Federal authorities imposed a $600,000 fine on the Wanaque Center for Nursing and Rehabilitation, the New Jersey care facility where a viral outbreak killed 11 children.
The penalty is a result of state and federal inspections at the Wanaque Center for Nursing and Rehabilitation during the outbreak, but administrators strongly dispute the federal report on the outbreak and say they are appealing the fine.
Last September, 11 children died and 36 became ill during an adenovirus outbreak at the nursing home for severely disabled children in Passaic County.
Ordinarily, a common cold virus is not dangerous but this severe strain is a different case. Adenovirus is among a group of diseases in the so-called North Atlantic Oscillation indices.
“Unfortunately, the particular strain of adenovirus (#7) in this outbreak is affecting medically fragile children with severely compromised immune systems,” the New Jersey Department of Health said in a statement during the outbreak. “The strain has been particularly associated with disease in communal living arrangements and can be more severe.”
The New Jersey health commissioner took the highly unusual step of asking respiratory therapists, and the state’s Medical Reserve Corps, to volunteer to help at the long-term care center.
Inspectors cited conditions posing “immediate jeopardy” to children dependent on ventilators and other pediatric and elderly residents.
A letter from Lauren Reinertsen of the Centers for Medicare & Medicaid Services said the convictions existed from Oct. 9 to Nov. 16.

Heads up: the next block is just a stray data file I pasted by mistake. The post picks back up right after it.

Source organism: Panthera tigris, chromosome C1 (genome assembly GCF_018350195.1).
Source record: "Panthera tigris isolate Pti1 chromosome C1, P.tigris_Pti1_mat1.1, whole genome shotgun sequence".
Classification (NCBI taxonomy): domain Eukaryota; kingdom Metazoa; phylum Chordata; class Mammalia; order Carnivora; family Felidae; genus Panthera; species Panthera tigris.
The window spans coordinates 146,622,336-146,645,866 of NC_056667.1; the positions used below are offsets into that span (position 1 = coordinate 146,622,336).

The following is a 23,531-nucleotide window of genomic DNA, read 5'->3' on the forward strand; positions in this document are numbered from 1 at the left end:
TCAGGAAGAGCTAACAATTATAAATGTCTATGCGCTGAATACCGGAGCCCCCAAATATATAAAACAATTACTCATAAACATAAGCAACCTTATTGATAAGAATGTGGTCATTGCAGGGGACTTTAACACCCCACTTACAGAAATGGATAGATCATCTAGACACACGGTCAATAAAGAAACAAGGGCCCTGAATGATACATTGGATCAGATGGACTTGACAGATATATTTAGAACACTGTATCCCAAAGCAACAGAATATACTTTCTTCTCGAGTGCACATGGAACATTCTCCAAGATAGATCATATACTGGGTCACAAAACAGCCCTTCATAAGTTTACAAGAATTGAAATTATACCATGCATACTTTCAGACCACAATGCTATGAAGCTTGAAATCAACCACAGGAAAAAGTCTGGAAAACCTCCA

Officials said the center is now in compliance, although it can’t admit pediatric ventilator patients pending state approval of an infection-control plan.
In October, the Health Department sent a inspectors to Wanaque and University Hospitals. At Wanaque, the team found that staff members were not properly washing their hands.
Because the virus is stubborn and resistant to antimicrobial chemicals, the best way to minimize its spread is through ‘mechanically’ removing it from the skin through the physical act of scrubbing.
The climate may play a role in its spread. Along with measles, viral meningitis and gastroenteritis, cases of adenovirus increased in Europe when temperatures were higher and it rained more, according to a 2013 study.
In October, the average temperature for the month in New Jersey was 57.4F and the average daily precipitation is 3.68 inches.
Last year’s temperatures and October rainfall were closely in line with these averages, but there was some kind of precipitation 32 days that month. Normally, it only rains about nine days in October in New Jersey.
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